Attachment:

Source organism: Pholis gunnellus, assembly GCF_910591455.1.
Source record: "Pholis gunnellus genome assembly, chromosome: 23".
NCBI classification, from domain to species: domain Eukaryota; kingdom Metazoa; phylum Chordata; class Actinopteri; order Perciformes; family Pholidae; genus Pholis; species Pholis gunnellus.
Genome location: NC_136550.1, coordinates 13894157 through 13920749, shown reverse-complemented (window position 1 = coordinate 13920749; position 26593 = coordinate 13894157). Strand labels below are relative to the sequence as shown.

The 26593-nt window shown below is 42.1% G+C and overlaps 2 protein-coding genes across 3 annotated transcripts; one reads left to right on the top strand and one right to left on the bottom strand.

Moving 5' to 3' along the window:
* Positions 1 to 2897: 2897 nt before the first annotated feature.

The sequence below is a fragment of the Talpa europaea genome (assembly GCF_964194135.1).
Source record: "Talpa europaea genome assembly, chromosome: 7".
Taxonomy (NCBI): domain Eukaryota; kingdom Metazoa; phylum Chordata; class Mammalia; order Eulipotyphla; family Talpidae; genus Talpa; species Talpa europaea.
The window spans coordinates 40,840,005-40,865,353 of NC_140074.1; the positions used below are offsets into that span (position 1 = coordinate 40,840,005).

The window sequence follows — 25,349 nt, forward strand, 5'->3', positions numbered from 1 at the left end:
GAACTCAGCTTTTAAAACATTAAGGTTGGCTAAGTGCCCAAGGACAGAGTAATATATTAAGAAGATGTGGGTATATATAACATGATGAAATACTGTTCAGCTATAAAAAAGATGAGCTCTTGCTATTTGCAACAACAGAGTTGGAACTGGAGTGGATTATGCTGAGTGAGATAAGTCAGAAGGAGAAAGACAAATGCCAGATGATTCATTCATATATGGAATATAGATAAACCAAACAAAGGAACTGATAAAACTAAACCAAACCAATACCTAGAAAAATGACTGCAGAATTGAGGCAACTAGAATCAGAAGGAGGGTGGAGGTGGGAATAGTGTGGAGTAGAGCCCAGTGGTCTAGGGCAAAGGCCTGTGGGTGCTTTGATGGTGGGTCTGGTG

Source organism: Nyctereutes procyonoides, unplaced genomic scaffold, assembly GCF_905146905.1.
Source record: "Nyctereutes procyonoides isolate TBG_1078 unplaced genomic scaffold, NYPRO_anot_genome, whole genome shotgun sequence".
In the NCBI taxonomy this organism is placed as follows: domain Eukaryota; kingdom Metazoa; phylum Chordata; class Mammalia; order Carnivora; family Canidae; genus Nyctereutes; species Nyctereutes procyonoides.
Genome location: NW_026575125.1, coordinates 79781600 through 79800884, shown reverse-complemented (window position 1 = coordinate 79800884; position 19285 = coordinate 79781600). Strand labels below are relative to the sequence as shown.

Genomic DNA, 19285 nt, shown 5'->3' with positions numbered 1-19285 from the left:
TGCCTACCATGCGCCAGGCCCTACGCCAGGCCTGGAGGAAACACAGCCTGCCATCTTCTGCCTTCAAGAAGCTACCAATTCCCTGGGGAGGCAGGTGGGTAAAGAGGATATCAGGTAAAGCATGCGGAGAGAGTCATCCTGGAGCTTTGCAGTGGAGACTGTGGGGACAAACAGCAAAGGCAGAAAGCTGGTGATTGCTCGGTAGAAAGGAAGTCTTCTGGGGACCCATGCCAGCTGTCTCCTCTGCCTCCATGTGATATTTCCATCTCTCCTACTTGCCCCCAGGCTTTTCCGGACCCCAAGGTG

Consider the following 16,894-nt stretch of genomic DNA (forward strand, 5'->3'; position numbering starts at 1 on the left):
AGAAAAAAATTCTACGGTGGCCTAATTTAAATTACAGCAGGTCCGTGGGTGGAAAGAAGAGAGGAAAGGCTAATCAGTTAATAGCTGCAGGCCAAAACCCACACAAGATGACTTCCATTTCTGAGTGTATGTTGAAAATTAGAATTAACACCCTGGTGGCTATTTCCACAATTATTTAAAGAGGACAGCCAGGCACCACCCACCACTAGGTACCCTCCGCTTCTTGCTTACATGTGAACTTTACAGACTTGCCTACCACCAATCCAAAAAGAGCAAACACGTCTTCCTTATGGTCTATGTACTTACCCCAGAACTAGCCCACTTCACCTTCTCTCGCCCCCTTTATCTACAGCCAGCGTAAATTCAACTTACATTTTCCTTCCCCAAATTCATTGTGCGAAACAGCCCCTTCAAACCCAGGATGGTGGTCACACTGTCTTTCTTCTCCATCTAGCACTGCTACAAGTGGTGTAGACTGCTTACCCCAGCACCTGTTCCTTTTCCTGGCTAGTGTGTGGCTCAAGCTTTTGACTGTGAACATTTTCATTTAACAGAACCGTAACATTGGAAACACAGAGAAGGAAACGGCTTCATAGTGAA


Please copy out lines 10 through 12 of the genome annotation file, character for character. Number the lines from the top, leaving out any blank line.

Taxonomy (NCBI): domain Eukaryota; kingdom Metazoa; phylum Chordata; class Mammalia; order Eulipotyphla; family Talpidae; genus Talpa; species Talpa europaea.
The window spans coordinates 40,840,005-40,865,353 of NC_140074.1; the positions used below are offsets into that span (position 1 = coordinate 40,840,005).

The window sequence follows — 25,349 nt, forward strand, 5'->3', positions numbered from 1 at the left end: